Estimation Is Not For Accountability (It’s For Visibility)Filed Under Estimation, Software Process
Almost all software teams run some sort of software process whether it’s Scrum, Agile, Waterfall, or Scumerfall. Each and every one of these processes includes a window of time (for example, Scrum uses the concepts of 1 week iterations).
A recent comment made me about fall out of my chair. Paraphrasing:
One of the best reasons [from a management perspective] to adopt Scrum is the fact that iterations are “accountable commitments” to what the team could accomplish in a week…
Screeeech. No. Estimations are not meant to be used as accountability rulers. They are meant for visibility.
But don’t we need estimations so that we can make business decisions and commitments; therefor aren’t they for accountability? Although, the last sentence would suggest a maybe…still a resounding – no.
Let me make something perfectly clear to everyone reading – nobody should ever be held accountable for estimations. Estimations are naturally shitty, wrong, and optimistic, so why even continue to do them? Because we need the business visibility of how long software is going to take, and as a measurement stick if we can continue the current game plan or react to a different (less optimistic) reality.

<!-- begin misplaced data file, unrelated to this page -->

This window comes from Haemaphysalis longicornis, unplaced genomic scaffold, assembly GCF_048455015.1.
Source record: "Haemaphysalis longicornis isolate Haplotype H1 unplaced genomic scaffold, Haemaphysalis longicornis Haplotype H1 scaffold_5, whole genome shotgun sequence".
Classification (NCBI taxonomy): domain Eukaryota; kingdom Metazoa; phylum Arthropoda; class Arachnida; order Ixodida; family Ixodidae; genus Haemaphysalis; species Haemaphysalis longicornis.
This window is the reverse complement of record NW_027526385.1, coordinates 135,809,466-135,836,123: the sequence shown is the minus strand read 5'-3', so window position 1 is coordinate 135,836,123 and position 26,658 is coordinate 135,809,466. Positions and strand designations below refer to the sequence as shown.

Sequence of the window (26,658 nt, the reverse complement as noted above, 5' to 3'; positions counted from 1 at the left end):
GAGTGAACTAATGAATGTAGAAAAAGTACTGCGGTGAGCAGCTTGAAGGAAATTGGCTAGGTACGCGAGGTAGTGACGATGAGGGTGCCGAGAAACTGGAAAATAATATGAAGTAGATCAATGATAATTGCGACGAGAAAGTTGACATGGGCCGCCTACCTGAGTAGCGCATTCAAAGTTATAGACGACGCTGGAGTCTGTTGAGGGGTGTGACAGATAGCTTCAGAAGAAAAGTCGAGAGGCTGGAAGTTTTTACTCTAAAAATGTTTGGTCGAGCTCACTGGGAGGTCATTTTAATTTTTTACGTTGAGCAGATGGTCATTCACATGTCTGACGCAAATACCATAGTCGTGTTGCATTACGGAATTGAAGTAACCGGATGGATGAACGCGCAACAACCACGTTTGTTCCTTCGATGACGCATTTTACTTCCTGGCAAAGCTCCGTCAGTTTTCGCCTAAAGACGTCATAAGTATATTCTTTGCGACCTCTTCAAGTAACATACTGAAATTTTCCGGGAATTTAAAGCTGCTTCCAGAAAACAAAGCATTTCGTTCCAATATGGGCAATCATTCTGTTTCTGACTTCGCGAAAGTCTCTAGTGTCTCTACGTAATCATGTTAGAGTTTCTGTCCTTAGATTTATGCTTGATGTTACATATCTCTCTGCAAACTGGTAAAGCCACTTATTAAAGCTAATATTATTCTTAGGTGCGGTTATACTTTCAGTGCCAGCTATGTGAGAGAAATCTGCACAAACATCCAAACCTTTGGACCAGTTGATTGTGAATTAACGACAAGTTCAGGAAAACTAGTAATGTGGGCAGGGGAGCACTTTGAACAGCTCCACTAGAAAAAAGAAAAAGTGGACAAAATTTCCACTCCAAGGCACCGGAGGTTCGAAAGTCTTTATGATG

I want to repeat that – it gives early visibility to know that our business schedules will work, or early warning they will not so we can react accordingly.
So you are a team manager a few weeks away from a deadline that appears is not going to be meet. What are you to do? Here are a few things to avoid:
- Ignore the early warning signs and pray for a miracle
- Guilt or force your team into working overtime
- Don’t start preparing upper-management that timelines may slip
- Post Deadline: Chew out your team for not making the deadline
Alright, what should you do? Here are a few ideas:
- Realign management strategy
- Bribe the team into working late with food, bonuses, or tech gizmos
- Post Deadline: Aid your team in providing better estimations
Being middle management should be one of the hardest jobs. I have equated software management to being an Army Sergeant, and how you handle the tough decisions of this scenario really draw parallel. You don’t push hard against the officers – shit rolls down hill onto your troops. You don’t rally the troops to accomplish the mission – the overall strategy goes to hell. Either way, you are not a popular person but that is because you make all the hard decisions that everyone else skirts around.